We decided to take an overnight trip to Long Island for Labor Day, and first drove to Shirley, to the Wertheim National Wildlife Refuge. The refuge features wetlands on both sides of the Lower Carmans River. While the visitor’s center is closed on Sundays, the refuge is still open for visitors. As we drove into the property we saw a few wild turkeys, but they did not wait to be photographed.
Two trails lead from the parking lot. The White Oak Trail begins behind the visitor center on the north (right) side, then after continuing north a short distance, it turns west and crosses a bridge over the river, after which it runs south, visiting the western side of the river. The Black Tupelo trail begins on the south (left) side of the visitor center, and continues south to explore the eastern side of the river.
We began on the White Oak Trail:
I spotted a small white butterfly, which was nicely camouflaged as it sat on the trail. I believe this is a Summer azur (Celastrina neglecta).
Vivid red leaves, identified by the fine folks at GardenWeb.com as part of a 5-leaflet compound (palmate) leaf of a Virginia creeper (Parthenocissus quinquefolia):
The Long Island Rail Road Montauk Branch bridge:
The trees of the preserve include oak, pitch pine, tupelo, blackgum, pepperidge tree, and red maple.
Common reed (Phragmite australis) grew beside the river:
A dragonfly, probably Golden-winged skimmer (Libellula auripennis):
The trail was very flat and easy to follow. There was no danger of getting lost in this park:
Another view of the Carmans River:
I noticed an orb-weaver spider (Araneidae) about 20′ away. He was hard to photograph, as he kept running up and down a strand of silk that was blowing in the wind, and as I was trying to steady my camera and 200mm lens. I finally captured his photo ascending:
This large and scary-looking wasp, the Cicada killer (Sphecius speciosus), rarely causes any harm to humans.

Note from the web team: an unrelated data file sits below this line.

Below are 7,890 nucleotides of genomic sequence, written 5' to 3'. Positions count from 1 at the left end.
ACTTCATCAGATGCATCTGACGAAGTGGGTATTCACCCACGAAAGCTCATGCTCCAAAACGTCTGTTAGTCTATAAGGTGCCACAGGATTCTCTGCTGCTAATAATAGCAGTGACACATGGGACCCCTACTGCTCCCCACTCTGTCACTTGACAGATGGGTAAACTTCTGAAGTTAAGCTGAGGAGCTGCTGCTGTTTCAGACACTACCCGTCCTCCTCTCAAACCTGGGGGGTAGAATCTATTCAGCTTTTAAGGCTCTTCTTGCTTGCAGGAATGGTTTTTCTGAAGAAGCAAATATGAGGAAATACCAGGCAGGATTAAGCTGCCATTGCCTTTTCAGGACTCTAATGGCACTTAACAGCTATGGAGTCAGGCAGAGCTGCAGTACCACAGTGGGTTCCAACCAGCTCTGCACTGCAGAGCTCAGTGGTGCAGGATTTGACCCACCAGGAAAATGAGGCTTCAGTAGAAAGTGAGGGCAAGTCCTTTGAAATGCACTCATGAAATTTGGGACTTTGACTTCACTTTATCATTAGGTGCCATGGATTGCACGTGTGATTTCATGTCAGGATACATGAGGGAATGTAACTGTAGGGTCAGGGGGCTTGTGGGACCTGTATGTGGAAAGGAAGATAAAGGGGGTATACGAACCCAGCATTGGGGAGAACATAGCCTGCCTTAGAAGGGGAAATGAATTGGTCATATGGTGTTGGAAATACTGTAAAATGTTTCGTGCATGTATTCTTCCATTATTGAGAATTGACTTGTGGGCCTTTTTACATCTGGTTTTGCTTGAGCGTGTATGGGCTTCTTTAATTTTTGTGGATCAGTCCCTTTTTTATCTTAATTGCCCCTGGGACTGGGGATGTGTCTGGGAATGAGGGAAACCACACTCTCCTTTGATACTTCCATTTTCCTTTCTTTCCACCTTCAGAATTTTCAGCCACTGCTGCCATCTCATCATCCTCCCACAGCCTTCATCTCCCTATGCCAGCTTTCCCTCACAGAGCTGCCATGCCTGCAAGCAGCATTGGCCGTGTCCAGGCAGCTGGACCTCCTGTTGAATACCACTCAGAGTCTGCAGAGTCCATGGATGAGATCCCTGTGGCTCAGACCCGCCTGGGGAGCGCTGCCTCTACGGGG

Another view from the White Oak Trail:
We reached the southern end of the White Oak Trail. The trail is actually a lollipop trail with a narrow loop, and when we reached the loop we hiked it clockwise, starting closest to the water.
On the return, we spotted this northern brown snake (Storeria dekayi dekayi) sitting in the middle of the footpath:
A dock behind the visitor center also features a nice view of the river:
The Black Tupelo Trail was less exciting in my opinion. This was also a lollipop loop, but there weren’t as many views of the river. Despite having sprayed ourselves with insect repellent, we attracted a cloud of mosquitoes, which were feasting on Batya. Perhaps they were also feeding on these American robins (Turdus migratorius):
One feature that I did enjoy on the Black Tupelo Trail was Indian Landing, a tiny beach at the southern end of the trail, said to have been a meeting place of the Unkechaug tribe:
Indian Landing also provided a nice panoramic view of the Carmans River:
We began our return to the parking lot. In contrast to the relatively benign Cicada killers, these Bald-faced hornets (Dolichovespula maculata) are bad news. Do not disturb their nest!
We returned to the car, and drove to Medford, where we spent the night.